May 12, 2009
Searching the Social Network: Future of Internet Search?

Searching the Social Network: Future of Internet Search?

Minutes of the 12 May 2009 meeting, "Searching the Social Network: Future of Internet Search?"

About 46 people attended tonight's meeting. Josh Zapin facilitated and Jeremy Kohler recorded the minutes.

Microstaff (www.microstaff.com) provides refreshments, Copy Diva
(www.copydiva.com) provides the audio-visual equipment, NCAR
(www.ncar.ucar.edu) provides the facility, and ONEWARE (www.oneware.com)
sponsors these minutes.


I think RMIUG should make audio recordings of the meetings and post them on
the web site. Anyone with the appropriate expertise want to do that?

Ubuntu is a free OS based on Linux--you should check out the latest version.

Boulder Digital Works is a new venture at CU, sponsored by Crispin, Porter,
and Bogusky, to create a university-level set of education around doing
interactive work. Ask Josh for more information.


The pervasiveness of Internet social communities is astounding. In
particular, the growth of two of the most popular tools, Twitter, the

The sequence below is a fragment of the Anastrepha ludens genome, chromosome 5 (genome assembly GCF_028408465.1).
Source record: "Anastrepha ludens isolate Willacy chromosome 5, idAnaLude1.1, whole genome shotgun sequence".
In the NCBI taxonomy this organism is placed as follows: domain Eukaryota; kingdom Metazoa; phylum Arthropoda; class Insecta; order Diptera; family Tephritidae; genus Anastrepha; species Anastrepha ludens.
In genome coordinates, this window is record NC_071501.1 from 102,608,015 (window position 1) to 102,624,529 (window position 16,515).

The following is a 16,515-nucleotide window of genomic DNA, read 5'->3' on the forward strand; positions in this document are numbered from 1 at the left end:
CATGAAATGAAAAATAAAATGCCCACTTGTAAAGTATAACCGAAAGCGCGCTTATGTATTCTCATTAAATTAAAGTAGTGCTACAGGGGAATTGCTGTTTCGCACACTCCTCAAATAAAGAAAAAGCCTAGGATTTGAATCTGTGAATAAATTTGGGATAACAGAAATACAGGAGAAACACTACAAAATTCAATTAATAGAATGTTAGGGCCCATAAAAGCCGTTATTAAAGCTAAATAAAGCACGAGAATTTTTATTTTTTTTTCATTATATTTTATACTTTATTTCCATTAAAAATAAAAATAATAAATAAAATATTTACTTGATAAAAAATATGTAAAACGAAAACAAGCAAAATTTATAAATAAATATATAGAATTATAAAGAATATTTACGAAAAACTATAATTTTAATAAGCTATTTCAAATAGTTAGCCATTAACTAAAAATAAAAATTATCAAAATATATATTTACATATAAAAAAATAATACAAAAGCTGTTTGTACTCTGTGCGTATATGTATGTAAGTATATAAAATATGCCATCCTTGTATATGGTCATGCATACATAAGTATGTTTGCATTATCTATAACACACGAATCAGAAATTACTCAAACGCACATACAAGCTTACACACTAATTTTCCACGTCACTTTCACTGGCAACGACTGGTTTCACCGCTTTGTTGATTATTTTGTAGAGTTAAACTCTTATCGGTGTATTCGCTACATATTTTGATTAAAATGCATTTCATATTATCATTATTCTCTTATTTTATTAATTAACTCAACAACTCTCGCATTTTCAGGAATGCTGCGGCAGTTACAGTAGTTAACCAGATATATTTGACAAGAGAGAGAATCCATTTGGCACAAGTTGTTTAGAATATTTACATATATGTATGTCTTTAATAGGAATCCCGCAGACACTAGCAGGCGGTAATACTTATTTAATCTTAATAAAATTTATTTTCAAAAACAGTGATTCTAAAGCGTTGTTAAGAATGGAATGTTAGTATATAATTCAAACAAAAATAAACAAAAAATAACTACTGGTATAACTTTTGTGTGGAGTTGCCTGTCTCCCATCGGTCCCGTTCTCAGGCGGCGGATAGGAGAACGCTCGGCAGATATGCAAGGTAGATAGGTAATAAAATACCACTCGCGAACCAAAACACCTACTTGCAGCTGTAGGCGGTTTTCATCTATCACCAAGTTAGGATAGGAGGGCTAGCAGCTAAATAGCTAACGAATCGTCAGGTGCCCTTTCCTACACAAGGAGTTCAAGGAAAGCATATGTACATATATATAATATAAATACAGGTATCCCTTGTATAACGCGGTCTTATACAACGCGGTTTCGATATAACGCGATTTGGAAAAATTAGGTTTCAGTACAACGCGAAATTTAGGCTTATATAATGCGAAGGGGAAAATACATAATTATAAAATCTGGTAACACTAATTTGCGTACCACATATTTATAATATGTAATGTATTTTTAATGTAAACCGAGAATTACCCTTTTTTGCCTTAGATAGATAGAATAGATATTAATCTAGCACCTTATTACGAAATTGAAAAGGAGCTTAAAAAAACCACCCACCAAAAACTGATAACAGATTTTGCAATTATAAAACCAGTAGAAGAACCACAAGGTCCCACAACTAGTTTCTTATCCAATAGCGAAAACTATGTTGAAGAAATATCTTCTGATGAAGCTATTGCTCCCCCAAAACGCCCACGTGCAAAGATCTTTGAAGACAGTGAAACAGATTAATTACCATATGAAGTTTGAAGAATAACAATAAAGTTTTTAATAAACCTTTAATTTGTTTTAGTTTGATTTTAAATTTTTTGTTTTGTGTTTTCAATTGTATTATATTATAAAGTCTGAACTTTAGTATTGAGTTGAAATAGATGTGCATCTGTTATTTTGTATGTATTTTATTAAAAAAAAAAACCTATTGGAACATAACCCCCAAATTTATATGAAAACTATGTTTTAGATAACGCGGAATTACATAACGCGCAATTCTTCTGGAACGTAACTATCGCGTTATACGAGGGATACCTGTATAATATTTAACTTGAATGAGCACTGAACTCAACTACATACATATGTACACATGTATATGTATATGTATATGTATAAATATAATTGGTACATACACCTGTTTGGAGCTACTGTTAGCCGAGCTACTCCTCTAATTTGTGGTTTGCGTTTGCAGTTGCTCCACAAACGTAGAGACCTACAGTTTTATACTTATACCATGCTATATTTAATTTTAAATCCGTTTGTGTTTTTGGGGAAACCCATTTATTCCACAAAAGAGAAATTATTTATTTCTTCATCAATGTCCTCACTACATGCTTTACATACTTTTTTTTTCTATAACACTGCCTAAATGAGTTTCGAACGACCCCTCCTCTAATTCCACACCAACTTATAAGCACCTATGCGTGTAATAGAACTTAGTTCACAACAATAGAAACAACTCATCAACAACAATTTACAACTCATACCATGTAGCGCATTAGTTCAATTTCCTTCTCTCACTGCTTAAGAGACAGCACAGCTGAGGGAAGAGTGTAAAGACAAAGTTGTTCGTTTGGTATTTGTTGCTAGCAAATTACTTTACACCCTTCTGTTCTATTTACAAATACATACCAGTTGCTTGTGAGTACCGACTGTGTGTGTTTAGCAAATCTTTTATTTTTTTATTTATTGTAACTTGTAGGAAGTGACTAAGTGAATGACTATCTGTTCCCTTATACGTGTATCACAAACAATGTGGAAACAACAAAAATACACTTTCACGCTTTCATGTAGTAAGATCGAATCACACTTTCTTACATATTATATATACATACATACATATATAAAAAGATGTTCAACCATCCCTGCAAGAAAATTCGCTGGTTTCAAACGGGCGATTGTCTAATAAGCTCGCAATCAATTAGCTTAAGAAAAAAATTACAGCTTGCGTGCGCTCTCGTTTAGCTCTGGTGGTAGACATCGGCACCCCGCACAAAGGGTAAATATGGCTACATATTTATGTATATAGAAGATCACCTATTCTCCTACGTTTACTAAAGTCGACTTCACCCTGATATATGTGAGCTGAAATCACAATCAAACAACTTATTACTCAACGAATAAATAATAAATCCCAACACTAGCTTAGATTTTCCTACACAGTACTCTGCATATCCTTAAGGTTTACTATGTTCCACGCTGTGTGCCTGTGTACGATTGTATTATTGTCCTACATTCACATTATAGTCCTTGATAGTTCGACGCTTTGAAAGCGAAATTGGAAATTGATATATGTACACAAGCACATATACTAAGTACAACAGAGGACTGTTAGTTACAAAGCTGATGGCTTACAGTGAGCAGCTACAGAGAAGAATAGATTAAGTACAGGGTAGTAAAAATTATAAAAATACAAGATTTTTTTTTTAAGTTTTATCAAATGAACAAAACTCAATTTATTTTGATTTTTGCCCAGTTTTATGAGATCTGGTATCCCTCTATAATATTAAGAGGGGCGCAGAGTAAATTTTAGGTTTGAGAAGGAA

microblogging platform, and Facebook, the social networking juggernaut, have
been the technology story over the past 12 months. According to Quantcast,
Twitter's traffic has more than doubled from 6 million to 15 million
visitors in the last MONTH alone. Facebook is also on a tear with more than
200 million active users, more than 100 million of which log in every day at
least once. There are also reports of Facebook adding users at a pace of 1
million per day. To say that the space is growing is an understatement.

These staggering statistics demonstrate how the masses are increasingly
engaging with these tools. These aren't just check-it-out-once-and-leave
type of sites. These are becoming part of people's daily habit like reading
the newspaper used to be or email is today. And the amount of content that's
being created around it is staggering.

What is also clear is that users increasingly use these tools to filter
their Internet. Just like "classic" search engines, these tools bring you
relevant information. The big difference is that you are getting it from
people you know and trust. Trying to find a mechanic for your BMW? Would you
rather Google tell you which ones to go to or your friends in your
neighborhood? The marriage of search within a social network is
extraordinarily powerful.

Today we will explore search and social communities. We will begin to
understand how social communities work and how they can be married with
search to provide different or (maybe) better results.


Alessio Signorini (alessio.signorini@oneriot.com) is Director of Search
Technology at OneRiot, a Boulder-based social search engine that finds the
pulse of the web by prioritizing information based on its current popularity
among the social websites. Prior to OneRiot, Alessio was a Director of
Technology for Ask.com, one of the largest search engines on the Internet.
Alessio is completing his PhD in Computer Science at the University of Iowa.